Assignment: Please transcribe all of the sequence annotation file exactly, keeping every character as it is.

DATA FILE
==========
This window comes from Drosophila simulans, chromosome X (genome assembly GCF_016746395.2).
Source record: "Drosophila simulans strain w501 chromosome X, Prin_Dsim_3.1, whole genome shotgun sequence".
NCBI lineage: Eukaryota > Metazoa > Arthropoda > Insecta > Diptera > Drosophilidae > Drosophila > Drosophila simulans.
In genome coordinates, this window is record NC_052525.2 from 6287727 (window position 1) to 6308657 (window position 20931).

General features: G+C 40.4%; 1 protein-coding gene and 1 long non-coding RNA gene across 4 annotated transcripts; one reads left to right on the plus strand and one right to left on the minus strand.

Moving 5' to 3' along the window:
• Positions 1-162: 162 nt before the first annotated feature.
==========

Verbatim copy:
This window comes from Drosophila simulans, chromosome X (genome assembly GCF_016746395.2).
Source record: "Drosophila simulans strain w501 chromosome X, Prin_Dsim_3.1, whole genome shotgun sequence".
NCBI lineage: Eukaryota > Metazoa > Arthropoda > Insecta > Diptera > Drosophilidae > Drosophila > Drosophila simulans.
In genome coordinates, this window is record NC_052525.2 from 6287727 (window position 1) to 6308657 (window position 20931).

General features: G+C 40.4%; 1 protein-coding gene and 1 long non-coding RNA gene across 4 annotated transcripts; one reads left to right on the plus strand and one right to left on the minus strand.

Moving 5' to 3' along the window:
• Positions 1-162: 162 nt before the first annotated feature.